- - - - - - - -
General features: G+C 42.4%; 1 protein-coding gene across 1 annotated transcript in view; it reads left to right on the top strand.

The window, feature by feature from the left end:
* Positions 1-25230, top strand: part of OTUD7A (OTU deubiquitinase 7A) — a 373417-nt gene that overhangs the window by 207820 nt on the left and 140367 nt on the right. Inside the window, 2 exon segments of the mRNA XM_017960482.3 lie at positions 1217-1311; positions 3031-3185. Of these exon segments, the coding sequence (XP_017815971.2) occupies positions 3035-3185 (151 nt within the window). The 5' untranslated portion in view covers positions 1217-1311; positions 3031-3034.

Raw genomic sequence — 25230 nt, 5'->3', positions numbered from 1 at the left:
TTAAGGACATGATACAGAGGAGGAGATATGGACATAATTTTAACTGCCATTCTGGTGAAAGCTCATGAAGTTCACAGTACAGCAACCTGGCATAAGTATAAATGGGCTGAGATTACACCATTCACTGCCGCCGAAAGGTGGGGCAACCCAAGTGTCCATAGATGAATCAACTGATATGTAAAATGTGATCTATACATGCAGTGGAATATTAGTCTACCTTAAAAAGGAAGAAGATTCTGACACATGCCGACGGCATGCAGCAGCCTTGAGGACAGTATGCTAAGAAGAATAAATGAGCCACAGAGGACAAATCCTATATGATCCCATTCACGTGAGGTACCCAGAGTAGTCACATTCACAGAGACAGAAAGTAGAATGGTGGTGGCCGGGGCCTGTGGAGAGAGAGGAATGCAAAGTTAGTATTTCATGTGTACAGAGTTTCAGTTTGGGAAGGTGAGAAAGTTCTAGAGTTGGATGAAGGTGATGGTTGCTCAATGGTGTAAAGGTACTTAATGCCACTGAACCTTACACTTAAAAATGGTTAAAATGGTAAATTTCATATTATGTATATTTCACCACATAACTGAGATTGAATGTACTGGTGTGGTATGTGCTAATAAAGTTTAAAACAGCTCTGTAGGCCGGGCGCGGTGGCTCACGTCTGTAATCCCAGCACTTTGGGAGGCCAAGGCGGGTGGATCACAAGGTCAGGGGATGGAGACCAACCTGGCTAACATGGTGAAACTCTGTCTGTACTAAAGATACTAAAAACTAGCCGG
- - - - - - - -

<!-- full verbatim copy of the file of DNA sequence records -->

General features: G+C 42.4%; 1 protein-coding gene across 1 annotated transcript in view; it reads left to right on the top strand.

The window, feature by feature from the left end:
* Positions 1-25230, top strand: part of OTUD7A (OTU deubiquitinase 7A) — a 373417-nt gene that overhangs the window by 207820 nt on the left and 140367 nt on the right. Inside the window, 2 exon segments of the mRNA XM_017960482.3 lie at positions 1217-1311; positions 3031-3185. Of these exon segments, the coding sequence (XP_017815971.2) occupies positions 3035-3185 (151 nt within the window). The 5' untranslated portion in view covers positions 1217-1311; positions 3031-3034.

Raw genomic sequence — 25230 nt, 5'->3', positions numbered from 1 at the left:
TTAAGGACATGATACAGAGGAGGAGATATGGACATAATTTTAACTGCCATTCTGGTGAAAGCTCATGAAGTTCACAGTACAGCAACCTGGCATAAGTATAAATGGGCTGAGATTACACCATTCACTGCCGCCGAAAGGTGGGGCAACCCAAGTGTCCATAGATGAATCAACTGATATGTAAAATGTGATCTATACATGCAGTGGAATATTAGTCTACCTTAAAAAGGAAGAAGATTCTGACACATGCCGACGGCATGCAGCAGCCTTGAGGACAGTATGCTAAGAAGAATAAATGAGCCACAGAGGACAAATCCTATATGATCCCATTCACGTGAGGTACCCAGAGTAGTCACATTCACAGAGACAGAAAGTAGAATGGTGGTGGCCGGGGCCTGTGGAGAGAGAGGAATGCAAAGTTAGTATTTCATGTGTACAGAGTTTCAGTTTGGGAAGGTGAGAAAGTTCTAGAGTTGGATGAAGGTGATGGTTGCTCAATGGTGTAAAGGTACTTAATGCCACTGAACCTTACACTTAAAAATGGTTAAAATGGTAAATTTCATATTATGTATATTTCACCACATAACTGAGATTGAATGTACTGGTGTGGTATGTGCTAATAAAGTTTAAAACAGCTCTGTAGGCCGGGCGCGGTGGCTCACGTCTGTAATCCCAGCACTTTGGGAGGCCAAGGCGGGTGGATCACAAGGTCAGGGGATGGAGACCAACCTGGCTAACATGGTGAAACTCTGTCTGTACTAAAGATACTAAAAACTAGCCGG